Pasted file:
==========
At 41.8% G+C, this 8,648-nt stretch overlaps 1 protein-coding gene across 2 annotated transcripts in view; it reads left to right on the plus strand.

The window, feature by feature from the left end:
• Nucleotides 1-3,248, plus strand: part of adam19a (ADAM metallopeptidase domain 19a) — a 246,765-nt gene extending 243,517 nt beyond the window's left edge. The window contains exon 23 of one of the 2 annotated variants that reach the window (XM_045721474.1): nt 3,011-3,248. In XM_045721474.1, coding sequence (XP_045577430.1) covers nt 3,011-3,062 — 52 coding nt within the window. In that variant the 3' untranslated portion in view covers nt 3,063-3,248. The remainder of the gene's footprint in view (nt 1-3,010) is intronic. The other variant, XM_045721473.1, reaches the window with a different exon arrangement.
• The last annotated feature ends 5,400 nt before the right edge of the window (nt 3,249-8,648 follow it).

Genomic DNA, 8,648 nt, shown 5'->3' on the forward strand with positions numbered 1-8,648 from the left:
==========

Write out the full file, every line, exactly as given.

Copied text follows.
At 41.8% G+C, this 8,648-nt stretch overlaps 1 protein-coding gene across 2 annotated transcripts in view; it reads left to right on the plus strand.

The window, feature by feature from the left end:
• Nucleotides 1-3,248, plus strand: part of adam19a (ADAM metallopeptidase domain 19a) — a 246,765-nt gene extending 243,517 nt beyond the window's left edge. The window contains exon 23 of one of the 2 annotated variants that reach the window (XM_045721474.1): nt 3,011-3,248. In XM_045721474.1, coding sequence (XP_045577430.1) covers nt 3,011-3,062 — 52 coding nt within the window. In that variant the 3' untranslated portion in view covers nt 3,063-3,248. The remainder of the gene's footprint in view (nt 1-3,010) is intronic. The other variant, XM_045721473.1, reaches the window with a different exon arrangement.
• The last annotated feature ends 5,400 nt before the right edge of the window (nt 3,249-8,648 follow it).

Genomic DNA, 8,648 nt, shown 5'->3' on the forward strand with positions numbered 1-8,648 from the left: